Many years ago, I finished a young adult, paranormal-romance novel. It was my first completed manuscript and I was pretty new to that level of the writing world. When it came time to start editing, I felt a little lost. Unsure of how to tackle such a task, I turned to some writing books. In doing so, I found many instances where the importance of character development was brought up. I thought, “Duh. Of course there is character development in my story.” How could there not be?
Just to be safe, I decided I would map out some details about my character chapter by chapter. Boy, was I surprised. Suddenly, it dawned on me. While my character made changes and evolved, there were certain details that weren’t quite consistent. Now, before I continue I will admit that the novel I speak of wasn’t very good and I did ultimately end up shelving it after many rejections. My personal life got in the way of the book and now it’s in a drawer somewhere. Since then, I’ve worked on many other projects and I’ve taken my experience with tracking character development with me.
I’m currently working on a young adult fantasy novel and I absolutely adore my main character. Last week, I took a moment to consider my progress with her. As I contemplated a blog topic to cover for this week, I realized that my character development exercise is one that comes at a perfect time. What I’d like to share with you today is my emotion tracker for the characters in your W.I.P.!
Character emotions are an important part of character development. As you read a novel, you want a character who is progressing in one way or another. You definitely don’t want one who is happy one second and miserable the next for no good reason. Emotions can be unstable, but need to be monitored. For some writers, this may come naturally. Let’s just put it this way…it doesn’t hurt to check. I would rather double and triple check my manuscript before I find out that’s the reason an agent rejected me.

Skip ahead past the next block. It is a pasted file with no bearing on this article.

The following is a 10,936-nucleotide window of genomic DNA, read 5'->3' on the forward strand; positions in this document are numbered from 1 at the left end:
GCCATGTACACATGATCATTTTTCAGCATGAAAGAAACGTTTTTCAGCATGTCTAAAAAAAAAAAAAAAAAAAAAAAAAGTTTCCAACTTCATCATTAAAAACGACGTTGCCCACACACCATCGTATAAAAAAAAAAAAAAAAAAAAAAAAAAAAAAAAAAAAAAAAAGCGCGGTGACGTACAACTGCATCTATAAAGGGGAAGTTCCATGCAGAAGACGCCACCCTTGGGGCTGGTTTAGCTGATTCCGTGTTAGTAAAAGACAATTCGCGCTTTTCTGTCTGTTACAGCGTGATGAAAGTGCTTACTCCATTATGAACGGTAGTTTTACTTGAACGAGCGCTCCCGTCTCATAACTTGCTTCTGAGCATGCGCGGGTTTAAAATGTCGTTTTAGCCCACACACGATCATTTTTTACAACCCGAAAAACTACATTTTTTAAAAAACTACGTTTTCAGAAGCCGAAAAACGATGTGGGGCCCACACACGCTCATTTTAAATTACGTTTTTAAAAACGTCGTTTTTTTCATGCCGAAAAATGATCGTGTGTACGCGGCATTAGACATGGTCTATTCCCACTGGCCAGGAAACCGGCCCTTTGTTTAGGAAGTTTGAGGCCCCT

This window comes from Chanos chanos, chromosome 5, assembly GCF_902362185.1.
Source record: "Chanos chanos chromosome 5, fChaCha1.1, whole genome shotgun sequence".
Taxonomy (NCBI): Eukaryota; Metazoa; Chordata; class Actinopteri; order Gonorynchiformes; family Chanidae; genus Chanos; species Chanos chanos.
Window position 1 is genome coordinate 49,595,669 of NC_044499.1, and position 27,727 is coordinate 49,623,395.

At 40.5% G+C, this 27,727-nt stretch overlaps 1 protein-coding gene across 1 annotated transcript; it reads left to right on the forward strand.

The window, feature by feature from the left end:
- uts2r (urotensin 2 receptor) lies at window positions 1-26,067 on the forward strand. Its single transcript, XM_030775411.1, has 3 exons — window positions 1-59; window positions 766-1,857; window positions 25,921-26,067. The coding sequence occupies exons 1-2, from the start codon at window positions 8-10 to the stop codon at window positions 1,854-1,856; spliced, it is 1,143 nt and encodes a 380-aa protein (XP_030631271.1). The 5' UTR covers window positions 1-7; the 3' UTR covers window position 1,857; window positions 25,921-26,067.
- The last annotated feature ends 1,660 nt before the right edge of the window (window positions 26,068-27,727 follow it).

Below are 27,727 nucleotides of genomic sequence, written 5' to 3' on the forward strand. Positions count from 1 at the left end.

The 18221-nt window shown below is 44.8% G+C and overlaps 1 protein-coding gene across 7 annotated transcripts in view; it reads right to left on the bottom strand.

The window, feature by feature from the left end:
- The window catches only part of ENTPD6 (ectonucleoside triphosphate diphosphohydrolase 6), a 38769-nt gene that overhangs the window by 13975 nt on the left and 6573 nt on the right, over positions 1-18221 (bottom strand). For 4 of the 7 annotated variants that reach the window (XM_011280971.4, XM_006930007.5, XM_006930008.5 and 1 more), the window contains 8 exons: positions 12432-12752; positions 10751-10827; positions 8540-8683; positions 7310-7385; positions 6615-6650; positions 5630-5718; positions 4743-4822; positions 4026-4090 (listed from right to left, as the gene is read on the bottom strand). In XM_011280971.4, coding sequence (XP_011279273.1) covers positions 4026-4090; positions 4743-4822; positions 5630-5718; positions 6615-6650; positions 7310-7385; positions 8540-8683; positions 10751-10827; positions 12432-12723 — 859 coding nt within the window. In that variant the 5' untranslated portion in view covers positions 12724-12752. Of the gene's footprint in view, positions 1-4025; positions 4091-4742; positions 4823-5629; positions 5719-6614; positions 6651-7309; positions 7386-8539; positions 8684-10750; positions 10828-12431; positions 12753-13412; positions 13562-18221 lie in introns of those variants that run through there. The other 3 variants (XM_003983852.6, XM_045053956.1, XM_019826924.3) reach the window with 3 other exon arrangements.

Here is my simple method for tracking character’s emotions chapter by chapter:
For each chapter, write one emotion that your character is feeling at the beginning, middle, and end. See what that progression looks like. Is your character consistently flat? Is your character too happy in dire situations?
This is a great exercise to build into your outlines too. I am currently finding it to be very helpful as I navigate my main character through a very tricky situation. I have found that I often make her overly anxious. She’s constantly in a state of panic or heartache. While it is fitting, now that I’ve tracked his pattern, I can expand her scope of emotions and play around with her inner thoughts in a different way.
Thanks for joining me here today. Tweet me your thoughts @AWritersWay.
Remember, you can join me here every Thursday for new posts!
“Being a writer is a very peculiar sort of a job: it’s always you versus a blank sheet of paper (or a blank screen) and quite often the blank piece of paper wins.”
I’ve been pondering how often I allow myself to contemplate as a writer. Day to day life gets so hectic that it can sometimes feel impossible to spare time for actual writing let alone brainstorming. At this point in my writing career, I’ve worn a few different hats. I started out writing poetry, moved to novels, back to poetry, worked my way into the freelance writing world of pop culture news, and came back to novels about a year and a half ago.